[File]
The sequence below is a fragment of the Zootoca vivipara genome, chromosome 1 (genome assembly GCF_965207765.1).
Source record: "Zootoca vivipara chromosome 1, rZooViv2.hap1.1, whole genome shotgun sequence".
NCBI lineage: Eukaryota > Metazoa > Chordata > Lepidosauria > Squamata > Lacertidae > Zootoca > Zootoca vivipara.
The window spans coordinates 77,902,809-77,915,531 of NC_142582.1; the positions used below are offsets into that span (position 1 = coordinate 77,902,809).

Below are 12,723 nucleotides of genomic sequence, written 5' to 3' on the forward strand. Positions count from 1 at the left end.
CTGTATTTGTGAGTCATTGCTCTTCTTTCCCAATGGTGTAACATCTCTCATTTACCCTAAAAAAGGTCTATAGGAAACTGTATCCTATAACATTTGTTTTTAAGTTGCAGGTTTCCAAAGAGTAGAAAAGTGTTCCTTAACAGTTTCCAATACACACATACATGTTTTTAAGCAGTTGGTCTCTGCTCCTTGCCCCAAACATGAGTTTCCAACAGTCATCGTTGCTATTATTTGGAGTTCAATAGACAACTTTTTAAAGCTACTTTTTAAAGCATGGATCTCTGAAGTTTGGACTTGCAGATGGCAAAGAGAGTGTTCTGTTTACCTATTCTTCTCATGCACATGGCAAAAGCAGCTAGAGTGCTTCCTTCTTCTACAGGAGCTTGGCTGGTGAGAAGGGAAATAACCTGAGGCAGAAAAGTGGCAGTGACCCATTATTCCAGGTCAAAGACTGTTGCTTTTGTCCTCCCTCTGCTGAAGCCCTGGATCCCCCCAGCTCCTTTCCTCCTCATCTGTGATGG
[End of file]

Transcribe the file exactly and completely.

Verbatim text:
The sequence below is a fragment of the Zootoca vivipara genome, chromosome 1 (genome assembly GCF_965207765.1).
Source record: "Zootoca vivipara chromosome 1, rZooViv2.hap1.1, whole genome shotgun sequence".
NCBI lineage: Eukaryota > Metazoa > Chordata > Lepidosauria > Squamata > Lacertidae > Zootoca > Zootoca vivipara.
The window spans coordinates 77,902,809-77,915,531 of NC_142582.1; the positions used below are offsets into that span (position 1 = coordinate 77,902,809).

Below are 12,723 nucleotides of genomic sequence, written 5' to 3' on the forward strand. Positions count from 1 at the left end.
CTGTATTTGTGAGTCATTGCTCTTCTTTCCCAATGGTGTAACATCTCTCATTTACCCTAAAAAAGGTCTATAGGAAACTGTATCCTATAACATTTGTTTTTAAGTTGCAGGTTTCCAAAGAGTAGAAAAGTGTTCCTTAACAGTTTCCAATACACACATACATGTTTTTAAGCAGTTGGTCTCTGCTCCTTGCCCCAAACATGAGTTTCCAACAGTCATCGTTGCTATTATTTGGAGTTCAATAGACAACTTTTTAAAGCTACTTTTTAAAGCATGGATCTCTGAAGTTTGGACTTGCAGATGGCAAAGAGAGTGTTCTGTTTACCTATTCTTCTCATGCACATGGCAAAAGCAGCTAGAGTGCTTCCTTCTTCTACAGGAGCTTGGCTGGTGAGAAGGGAAATAACCTGAGGCAGAAAAGTGGCAGTGACCCATTATTCCAGGTCAAAGACTGTTGCTTTTGTCCTCCCTCTGCTGAAGCCCTGGATCCCCCCAGCTCCTTTCCTCCTCATCTGTGATGG